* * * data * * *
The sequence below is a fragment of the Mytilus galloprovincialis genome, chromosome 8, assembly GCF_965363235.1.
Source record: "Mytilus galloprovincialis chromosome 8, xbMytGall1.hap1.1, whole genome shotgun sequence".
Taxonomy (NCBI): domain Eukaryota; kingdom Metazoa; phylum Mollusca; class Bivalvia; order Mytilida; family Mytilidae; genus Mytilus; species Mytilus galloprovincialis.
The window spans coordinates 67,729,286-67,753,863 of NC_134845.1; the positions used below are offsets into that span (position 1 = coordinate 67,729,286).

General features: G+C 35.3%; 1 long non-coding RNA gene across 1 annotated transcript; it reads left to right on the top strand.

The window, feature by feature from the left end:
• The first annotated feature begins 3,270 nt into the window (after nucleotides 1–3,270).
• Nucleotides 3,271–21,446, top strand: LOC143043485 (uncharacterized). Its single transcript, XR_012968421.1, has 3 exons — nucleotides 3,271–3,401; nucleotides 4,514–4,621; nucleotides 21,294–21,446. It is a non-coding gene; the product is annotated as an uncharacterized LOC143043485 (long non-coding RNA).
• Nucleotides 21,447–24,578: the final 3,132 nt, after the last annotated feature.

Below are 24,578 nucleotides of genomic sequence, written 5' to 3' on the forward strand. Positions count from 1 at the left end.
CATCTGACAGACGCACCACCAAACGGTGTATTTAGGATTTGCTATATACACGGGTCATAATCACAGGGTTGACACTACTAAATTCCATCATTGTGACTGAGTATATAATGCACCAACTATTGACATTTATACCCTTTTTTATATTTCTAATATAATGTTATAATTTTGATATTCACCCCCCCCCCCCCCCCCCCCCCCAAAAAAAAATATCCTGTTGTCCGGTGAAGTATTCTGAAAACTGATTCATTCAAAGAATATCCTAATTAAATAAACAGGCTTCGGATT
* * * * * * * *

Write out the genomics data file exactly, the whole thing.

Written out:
The sequence below is a fragment of the Mytilus galloprovincialis genome, chromosome 8, assembly GCF_965363235.1.
Source record: "Mytilus galloprovincialis chromosome 8, xbMytGall1.hap1.1, whole genome shotgun sequence".
Taxonomy (NCBI): domain Eukaryota; kingdom Metazoa; phylum Mollusca; class Bivalvia; order Mytilida; family Mytilidae; genus Mytilus; species Mytilus galloprovincialis.
The window spans coordinates 67,729,286-67,753,863 of NC_134845.1; the positions used below are offsets into that span (position 1 = coordinate 67,729,286).

General features: G+C 35.3%; 1 long non-coding RNA gene across 1 annotated transcript; it reads left to right on the top strand.

The window, feature by feature from the left end:
• The first annotated feature begins 3,270 nt into the window (after nucleotides 1–3,270).
• Nucleotides 3,271–21,446, top strand: LOC143043485 (uncharacterized). Its single transcript, XR_012968421.1, has 3 exons — nucleotides 3,271–3,401; nucleotides 4,514–4,621; nucleotides 21,294–21,446. It is a non-coding gene; the product is annotated as an uncharacterized LOC143043485 (long non-coding RNA).
• Nucleotides 21,447–24,578: the final 3,132 nt, after the last annotated feature.

Below are 24,578 nucleotides of genomic sequence, written 5' to 3' on the forward strand. Positions count from 1 at the left end.
CATCTGACAGACGCACCACCAAACGGTGTATTTAGGATTTGCTATATACACGGGTCATAATCACAGGGTTGACACTACTAAATTCCATCATTGTGACTGAGTATATAATGCACCAACTATTGACATTTATACCCTTTTTTATATTTCTAATATAATGTTATAATTTTGATATTCACCCCCCCCCCCCCCCCCCCCCCCAAAAAAAAATATCCTGTTGTCCGGTGAAGTATTCTGAAAACTGATTCATTCAAAGAATATCCTAATTAAATAAACAGGCTTCGGATT